Kroger executives are anticipating more of what marketers call the “premiumization” of Thanksgiving ingredients, with many cooks shopping for turkeys that are fresh, organic, free-range or processed in ways that elevate them beyond an inexpensive frozen bird.
“Customers aren’t necessarily going out to restaurants, so they are upping their game in terms of products,” said Stuart Aitken, the company’s chief merchant.
Still, plenty of households will be looking for bargain turkeys and trying to stretch their food budget.
“I can buy that this will be the most expensive Thanksgiving ever, but there’s an income-inequality story here that matters a lot,” said Trey Malone, an agricultural economist at Michigan State University. “The rich are going to be spending more on Thanksgiving than they have ever spent before, but not everyone is going to be able to do that.”
Packaged dinner rolls will be pricier because the cost of almost all of the ingredients that commercial bakers use has gone up. Canned cranberry sauce will cost more because domestic steel plants have yet to catch up after pandemic shutdowns, and China is limiting steel production to reduce carbon emissions. As a result, steel prices have remained more than 200 percent higher than they were before the pandemic.
The heftier price tag on that turkey-friendly California pinot noir reflects a 25 percent surge in energy costs, expensive delays related to labor shortages and the cost of glass bottles stuck on cargo ships coming from China. The average end-to-end shipping time from China to the United States was 73 days in September, up from 40 days two years earlier, said Katheryn Russ, a professor of economics at the University of California at Davis. And shipping expenses, she said, have tripled.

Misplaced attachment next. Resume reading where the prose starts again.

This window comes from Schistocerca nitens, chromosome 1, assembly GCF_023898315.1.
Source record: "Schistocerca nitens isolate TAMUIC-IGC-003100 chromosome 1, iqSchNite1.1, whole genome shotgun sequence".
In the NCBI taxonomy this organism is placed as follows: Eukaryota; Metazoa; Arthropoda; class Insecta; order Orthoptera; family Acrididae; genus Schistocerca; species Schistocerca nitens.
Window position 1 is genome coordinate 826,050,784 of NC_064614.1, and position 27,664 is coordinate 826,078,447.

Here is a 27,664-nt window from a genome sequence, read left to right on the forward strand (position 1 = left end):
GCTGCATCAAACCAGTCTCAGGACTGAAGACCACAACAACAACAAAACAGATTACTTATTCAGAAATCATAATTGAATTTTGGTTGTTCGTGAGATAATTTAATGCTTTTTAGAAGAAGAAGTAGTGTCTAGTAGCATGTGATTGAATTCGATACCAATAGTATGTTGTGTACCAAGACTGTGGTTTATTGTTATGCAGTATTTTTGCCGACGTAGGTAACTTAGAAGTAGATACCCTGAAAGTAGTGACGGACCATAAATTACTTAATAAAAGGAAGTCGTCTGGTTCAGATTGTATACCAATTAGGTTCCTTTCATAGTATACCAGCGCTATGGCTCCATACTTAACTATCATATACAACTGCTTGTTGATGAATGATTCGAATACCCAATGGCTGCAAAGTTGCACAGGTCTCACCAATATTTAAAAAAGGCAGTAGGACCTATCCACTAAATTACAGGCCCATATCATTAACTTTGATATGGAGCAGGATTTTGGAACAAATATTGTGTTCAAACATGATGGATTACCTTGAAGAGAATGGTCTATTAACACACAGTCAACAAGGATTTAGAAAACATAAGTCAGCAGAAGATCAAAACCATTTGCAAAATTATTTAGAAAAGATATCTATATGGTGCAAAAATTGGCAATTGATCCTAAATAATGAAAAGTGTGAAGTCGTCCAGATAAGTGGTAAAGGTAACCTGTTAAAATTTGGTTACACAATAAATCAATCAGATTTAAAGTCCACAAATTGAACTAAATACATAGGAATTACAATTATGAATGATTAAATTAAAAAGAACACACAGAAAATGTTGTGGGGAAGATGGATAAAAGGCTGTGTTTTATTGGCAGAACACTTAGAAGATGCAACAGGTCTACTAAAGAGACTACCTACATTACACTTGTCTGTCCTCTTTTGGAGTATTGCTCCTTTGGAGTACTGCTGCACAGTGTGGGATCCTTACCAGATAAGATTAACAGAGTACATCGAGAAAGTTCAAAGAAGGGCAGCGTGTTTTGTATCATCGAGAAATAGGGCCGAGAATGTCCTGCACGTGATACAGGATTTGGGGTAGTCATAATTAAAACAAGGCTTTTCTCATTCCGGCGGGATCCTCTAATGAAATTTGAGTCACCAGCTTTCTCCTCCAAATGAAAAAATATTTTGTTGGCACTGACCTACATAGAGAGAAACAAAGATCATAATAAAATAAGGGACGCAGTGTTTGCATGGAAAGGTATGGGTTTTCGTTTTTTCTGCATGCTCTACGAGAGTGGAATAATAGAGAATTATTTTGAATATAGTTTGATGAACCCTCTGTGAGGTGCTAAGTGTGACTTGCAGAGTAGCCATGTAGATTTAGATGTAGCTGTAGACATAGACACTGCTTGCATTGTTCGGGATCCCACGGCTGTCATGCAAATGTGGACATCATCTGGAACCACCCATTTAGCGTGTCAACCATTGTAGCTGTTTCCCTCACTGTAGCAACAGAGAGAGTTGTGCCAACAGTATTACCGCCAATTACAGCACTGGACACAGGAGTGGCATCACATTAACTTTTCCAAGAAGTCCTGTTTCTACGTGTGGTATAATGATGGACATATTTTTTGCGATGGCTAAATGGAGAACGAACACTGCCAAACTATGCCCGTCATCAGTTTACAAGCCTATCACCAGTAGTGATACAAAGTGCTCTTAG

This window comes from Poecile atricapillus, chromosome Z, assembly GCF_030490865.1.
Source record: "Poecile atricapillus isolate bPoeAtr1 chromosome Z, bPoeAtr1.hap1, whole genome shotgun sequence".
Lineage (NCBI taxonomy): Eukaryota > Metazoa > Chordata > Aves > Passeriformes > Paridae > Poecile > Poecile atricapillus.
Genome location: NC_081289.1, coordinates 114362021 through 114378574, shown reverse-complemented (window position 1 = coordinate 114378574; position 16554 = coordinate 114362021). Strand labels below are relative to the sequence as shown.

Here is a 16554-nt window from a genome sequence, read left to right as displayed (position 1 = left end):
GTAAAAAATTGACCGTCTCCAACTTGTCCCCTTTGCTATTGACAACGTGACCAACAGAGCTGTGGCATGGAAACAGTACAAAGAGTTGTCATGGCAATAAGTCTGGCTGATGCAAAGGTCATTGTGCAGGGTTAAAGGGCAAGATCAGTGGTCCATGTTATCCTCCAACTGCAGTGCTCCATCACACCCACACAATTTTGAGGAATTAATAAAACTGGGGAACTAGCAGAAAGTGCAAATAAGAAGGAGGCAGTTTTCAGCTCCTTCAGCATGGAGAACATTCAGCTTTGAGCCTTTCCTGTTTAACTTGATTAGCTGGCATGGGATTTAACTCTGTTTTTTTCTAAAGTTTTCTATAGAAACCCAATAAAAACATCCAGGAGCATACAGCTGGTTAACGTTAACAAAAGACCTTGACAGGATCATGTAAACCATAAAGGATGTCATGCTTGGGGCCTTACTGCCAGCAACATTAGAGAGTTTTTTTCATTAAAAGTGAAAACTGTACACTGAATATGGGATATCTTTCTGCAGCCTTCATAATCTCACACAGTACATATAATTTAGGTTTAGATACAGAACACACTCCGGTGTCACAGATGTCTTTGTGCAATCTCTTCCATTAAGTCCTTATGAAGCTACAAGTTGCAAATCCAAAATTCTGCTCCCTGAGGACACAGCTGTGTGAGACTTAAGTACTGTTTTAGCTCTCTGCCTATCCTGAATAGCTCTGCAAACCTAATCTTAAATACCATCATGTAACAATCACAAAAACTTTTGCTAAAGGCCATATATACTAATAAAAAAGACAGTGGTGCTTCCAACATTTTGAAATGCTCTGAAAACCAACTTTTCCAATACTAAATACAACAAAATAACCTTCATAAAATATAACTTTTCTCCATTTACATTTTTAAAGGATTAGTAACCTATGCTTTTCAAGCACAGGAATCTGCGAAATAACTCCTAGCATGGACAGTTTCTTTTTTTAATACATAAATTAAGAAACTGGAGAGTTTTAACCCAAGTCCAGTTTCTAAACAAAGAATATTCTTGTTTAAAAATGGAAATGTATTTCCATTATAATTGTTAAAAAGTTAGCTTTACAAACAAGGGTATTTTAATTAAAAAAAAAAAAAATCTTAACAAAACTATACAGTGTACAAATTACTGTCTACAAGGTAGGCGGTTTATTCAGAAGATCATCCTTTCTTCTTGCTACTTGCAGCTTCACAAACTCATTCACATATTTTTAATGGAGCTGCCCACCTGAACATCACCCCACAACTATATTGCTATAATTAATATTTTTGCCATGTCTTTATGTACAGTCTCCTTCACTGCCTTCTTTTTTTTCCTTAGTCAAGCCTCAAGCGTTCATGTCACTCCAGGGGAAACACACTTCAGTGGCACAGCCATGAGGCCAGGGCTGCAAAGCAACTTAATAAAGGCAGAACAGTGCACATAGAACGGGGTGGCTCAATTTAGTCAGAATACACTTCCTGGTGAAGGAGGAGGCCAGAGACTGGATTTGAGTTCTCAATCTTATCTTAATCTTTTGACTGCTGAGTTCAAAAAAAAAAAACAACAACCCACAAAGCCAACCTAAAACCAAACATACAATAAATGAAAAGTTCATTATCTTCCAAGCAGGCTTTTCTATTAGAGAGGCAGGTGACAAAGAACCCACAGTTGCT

“All of these dynamics are not theoretical,” Dr. Russ said. “We can’t lose sight of how these broader issues hit home.”
Extreme weather has made Thanksgiving ingredients cost more, too. A late-spring drought in the Midwest damaged the sugar beet crop, which had already been hurt by freezing weather in 2019. Hurricane Ida shut cane-sugar refineries in the South. Grape, nut and citrus crops in California have suffered under this year’s drought. Brazil, which supplies the world with more coffee than any other country, has endured severe drought and then a surprise July frost, resulting in less coffee and higher prices.
Even the basic materials — like wooden pallets and cardboard containers — that farmers need to get their crops from the field to distributors are either hard to find or much more expensive.
“Everything you go to order, either you can’t get it, or you shake your head and go, ‘How much?’” said Jim Kent, an owner of the 100-acre Locust Grove Fruit Farm in Milton, N.Y.
Although grocery-store executives predict spot shortages on some items, economists like Dr. Russ say there is no indication the panic buying that was a hallmark of pandemic shopping in 2020 will resurface.
That’s not reassuring to some home cooks, who are worried about not being able to find smaller turkeys, canned pumpkin or the particular kind of stuffing mix they like.
Ms. Hoffman, a Chicago resident who works in public relations and blogs about food, recently had a difficult time finding cream of tartar and mini marshmallows. “Even finding cans of pumpkin has been honestly difficult,” she said, “so as I see them, I grab a few.”
As food prices continue to climb, she has to budget more and search out bargains. That’s not always easy when the holidays demand specific ingredients.
“I dread buying vanilla,” she said.